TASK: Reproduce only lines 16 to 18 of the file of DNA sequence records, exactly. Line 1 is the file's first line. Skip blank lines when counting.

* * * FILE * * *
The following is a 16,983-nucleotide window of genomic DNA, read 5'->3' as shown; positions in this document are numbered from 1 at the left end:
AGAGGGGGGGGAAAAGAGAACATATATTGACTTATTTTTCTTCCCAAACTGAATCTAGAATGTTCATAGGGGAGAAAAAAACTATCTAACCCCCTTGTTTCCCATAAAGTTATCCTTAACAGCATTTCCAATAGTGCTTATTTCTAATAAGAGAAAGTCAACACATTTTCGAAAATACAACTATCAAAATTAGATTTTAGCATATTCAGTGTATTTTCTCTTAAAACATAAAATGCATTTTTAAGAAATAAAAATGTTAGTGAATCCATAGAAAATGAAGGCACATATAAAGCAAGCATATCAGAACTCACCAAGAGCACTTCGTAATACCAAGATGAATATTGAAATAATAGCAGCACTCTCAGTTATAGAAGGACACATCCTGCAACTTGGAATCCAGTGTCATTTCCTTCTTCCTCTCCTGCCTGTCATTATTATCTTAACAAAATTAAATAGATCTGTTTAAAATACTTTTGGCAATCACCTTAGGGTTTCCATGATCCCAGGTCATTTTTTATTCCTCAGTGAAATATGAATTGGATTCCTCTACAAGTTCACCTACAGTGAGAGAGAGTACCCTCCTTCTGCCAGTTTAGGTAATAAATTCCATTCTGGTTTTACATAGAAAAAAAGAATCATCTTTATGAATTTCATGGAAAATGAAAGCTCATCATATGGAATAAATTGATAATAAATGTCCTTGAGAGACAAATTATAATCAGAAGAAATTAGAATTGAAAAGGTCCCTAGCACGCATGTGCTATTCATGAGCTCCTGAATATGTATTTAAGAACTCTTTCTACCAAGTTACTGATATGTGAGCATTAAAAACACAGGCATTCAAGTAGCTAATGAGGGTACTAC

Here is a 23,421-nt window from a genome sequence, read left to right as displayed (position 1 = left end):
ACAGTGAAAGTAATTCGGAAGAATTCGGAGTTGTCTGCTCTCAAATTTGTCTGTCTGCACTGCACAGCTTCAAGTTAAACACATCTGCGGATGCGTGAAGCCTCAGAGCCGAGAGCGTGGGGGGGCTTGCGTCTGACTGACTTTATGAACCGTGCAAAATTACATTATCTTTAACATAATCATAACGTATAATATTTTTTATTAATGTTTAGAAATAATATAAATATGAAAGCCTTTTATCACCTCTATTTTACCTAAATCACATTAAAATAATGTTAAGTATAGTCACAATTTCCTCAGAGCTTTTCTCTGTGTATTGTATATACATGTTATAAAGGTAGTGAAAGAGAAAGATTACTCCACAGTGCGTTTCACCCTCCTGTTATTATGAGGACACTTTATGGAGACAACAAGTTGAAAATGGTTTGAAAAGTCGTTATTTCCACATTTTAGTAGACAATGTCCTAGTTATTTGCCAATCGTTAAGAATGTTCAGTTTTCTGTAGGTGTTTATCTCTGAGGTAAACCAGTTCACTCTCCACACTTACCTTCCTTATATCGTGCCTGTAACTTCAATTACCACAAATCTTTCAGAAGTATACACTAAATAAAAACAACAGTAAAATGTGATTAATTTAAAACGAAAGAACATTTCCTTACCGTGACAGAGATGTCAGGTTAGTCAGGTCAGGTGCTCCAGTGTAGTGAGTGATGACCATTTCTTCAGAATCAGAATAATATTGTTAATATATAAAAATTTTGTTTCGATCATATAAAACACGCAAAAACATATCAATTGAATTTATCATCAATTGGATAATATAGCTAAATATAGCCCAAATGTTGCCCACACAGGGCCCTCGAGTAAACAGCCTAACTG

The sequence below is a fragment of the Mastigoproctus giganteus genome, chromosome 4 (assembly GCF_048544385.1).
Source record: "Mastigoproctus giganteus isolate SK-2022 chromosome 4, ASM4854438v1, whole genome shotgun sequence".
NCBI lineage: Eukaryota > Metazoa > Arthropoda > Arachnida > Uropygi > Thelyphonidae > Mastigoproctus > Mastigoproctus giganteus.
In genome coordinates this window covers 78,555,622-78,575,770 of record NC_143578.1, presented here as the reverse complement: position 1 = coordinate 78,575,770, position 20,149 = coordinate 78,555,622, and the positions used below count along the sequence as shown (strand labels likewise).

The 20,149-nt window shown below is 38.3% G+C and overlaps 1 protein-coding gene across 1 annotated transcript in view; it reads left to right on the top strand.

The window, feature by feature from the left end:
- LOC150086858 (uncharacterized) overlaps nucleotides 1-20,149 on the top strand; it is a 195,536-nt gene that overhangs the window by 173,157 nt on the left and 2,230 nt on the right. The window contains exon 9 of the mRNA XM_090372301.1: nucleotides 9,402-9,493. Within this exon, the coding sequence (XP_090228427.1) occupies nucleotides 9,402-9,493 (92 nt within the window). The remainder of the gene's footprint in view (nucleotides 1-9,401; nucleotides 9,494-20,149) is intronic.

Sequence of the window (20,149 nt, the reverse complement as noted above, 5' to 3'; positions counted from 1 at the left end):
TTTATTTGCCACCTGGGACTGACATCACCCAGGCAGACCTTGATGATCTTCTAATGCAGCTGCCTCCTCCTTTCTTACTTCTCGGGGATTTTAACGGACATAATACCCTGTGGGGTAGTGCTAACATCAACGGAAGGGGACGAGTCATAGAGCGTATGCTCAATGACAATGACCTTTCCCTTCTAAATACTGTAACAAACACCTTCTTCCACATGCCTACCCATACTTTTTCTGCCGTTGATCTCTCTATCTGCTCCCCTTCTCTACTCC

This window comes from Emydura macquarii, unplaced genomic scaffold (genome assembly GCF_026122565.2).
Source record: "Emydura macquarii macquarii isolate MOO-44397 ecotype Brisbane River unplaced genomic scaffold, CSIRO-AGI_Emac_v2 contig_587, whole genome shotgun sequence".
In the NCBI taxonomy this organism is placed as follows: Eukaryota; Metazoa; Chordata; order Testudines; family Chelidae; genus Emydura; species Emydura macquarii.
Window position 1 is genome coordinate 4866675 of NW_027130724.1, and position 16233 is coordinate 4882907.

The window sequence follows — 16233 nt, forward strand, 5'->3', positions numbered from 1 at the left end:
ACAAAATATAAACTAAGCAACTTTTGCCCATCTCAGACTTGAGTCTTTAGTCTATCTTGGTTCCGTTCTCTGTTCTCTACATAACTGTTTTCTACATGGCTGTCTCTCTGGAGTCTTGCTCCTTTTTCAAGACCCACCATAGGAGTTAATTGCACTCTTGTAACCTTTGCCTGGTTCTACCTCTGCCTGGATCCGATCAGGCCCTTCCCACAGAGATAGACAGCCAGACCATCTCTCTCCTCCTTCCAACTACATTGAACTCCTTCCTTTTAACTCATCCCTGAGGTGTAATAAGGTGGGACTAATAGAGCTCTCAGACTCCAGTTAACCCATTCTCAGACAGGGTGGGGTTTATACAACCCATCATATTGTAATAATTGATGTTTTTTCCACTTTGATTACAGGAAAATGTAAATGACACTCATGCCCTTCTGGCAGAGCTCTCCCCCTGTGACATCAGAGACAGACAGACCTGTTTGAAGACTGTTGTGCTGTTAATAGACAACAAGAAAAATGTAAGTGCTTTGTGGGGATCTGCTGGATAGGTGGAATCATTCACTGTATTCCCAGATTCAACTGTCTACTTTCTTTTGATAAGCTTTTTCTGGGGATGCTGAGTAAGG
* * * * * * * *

In the NCBI taxonomy this organism is placed as follows: Eukaryota; Metazoa; Chordata; order Testudines; family Chelidae; genus Emydura; species Emydura macquarii.
Window position 1 is genome coordinate 4866675 of NW_027130724.1, and position 16233 is coordinate 4882907.

The window sequence follows — 16233 nt, forward strand, 5'->3', positions numbered from 1 at the left end: